This week marks the 148th anniversary of the completion of the nation’s first transcontinental railroad, the Union Pacific-Central Pacific, which famously linked up at Promontory Point, Utah on May 10, 1869 with the driving of the ceremonial golden spike by Governor Leland Stanford. During the late 19th century, a total of five transcontinental lines were constructed to the West Coast, an amazing feat for the time period.
Most Americans have heard the story of these astonishing engineering exploits but not the real truth behind it. It is a tale of the utter failure of government subsidization of business but also the roaring success of unfettered capitalism, a part of the saga often ignored in history textbooks.
The first discussion of a transcontinental railroad began soon after the United States acquired California, during the Mexican War of 1846-1848. But with the ongoing struggle between North and South, neither side could agree on anything concerning funding for a rail line or a path for its construction. However, with the secession of the Southern States, the federal government began financing a railway to the West Coast with passage of the Pacific Railroad Act in 1862.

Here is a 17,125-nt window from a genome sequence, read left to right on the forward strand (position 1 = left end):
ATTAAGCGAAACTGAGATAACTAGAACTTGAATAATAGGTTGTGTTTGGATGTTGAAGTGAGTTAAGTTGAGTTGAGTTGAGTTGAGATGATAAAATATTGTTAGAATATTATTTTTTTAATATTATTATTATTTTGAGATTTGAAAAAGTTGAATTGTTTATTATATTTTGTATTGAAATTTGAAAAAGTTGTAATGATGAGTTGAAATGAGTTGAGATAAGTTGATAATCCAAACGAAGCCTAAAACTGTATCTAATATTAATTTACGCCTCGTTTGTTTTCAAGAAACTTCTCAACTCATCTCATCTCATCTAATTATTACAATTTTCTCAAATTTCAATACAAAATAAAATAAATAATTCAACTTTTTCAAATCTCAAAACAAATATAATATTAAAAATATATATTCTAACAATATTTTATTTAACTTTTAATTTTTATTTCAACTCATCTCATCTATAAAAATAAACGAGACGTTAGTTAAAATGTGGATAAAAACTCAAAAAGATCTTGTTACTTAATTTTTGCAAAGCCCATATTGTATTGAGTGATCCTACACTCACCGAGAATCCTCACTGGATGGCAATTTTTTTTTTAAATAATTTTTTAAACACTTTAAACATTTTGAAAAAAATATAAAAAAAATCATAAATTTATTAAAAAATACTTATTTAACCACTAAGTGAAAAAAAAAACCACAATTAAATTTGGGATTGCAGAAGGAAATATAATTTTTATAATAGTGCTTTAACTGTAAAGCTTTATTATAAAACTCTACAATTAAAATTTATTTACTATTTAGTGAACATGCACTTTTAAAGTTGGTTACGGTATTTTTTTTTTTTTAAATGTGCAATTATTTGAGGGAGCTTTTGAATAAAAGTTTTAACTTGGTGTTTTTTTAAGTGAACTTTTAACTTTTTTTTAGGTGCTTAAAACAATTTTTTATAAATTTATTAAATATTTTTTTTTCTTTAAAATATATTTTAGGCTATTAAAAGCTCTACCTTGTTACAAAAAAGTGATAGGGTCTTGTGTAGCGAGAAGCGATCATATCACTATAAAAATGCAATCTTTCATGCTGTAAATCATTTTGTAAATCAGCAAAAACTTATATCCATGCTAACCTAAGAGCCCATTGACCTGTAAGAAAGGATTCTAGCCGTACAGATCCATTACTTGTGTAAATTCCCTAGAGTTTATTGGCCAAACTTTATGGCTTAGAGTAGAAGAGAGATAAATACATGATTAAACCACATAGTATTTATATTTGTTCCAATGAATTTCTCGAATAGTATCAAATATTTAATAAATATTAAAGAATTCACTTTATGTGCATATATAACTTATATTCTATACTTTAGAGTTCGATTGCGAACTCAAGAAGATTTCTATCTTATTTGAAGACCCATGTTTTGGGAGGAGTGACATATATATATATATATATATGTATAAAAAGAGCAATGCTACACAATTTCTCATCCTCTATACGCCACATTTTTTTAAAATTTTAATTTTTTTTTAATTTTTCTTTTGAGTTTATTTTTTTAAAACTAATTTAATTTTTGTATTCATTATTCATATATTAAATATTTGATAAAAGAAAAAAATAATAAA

To construct the first four lines, the government provided hundreds of millions of dollars in loans and freely granted over 150 million acres of land, an area nearly as large as the state of Texas, to various railroad corporations. Many historians and authors, including those charged with writing textbooks for college students, heap praise on the government’s role in providing the necessary capital for these Herculean endeavors.
Stephen Ambrose writes in his book, Nothing Like It In The World: The Men Who Built The Transcontinental Railroad, 1863-1869, that “Government aid…took many forms. Without it, the line could not have been built, quite possibly would not have been started.”
In The National Experience, major historians John M. Blum, Edmund S. Morgan, Willie Lee Rose, Arthur M. Schlesinger, Jr., Kenneth M. Stampp, and C. Van Woodward, note that “Since such huge sums were far more than private American investors could supply, promoters turned to foreign investors and to local, state, and federal governments.”
Alan Brinkley, in The Unfinished Nation: A Concise History of the American People, contends that “Subsidies from federal, state, and local governments (along with foreign loans and investments) were vital to this [railroad] expansion, which required far more capital than private entrepreneurs could raise by themselves.”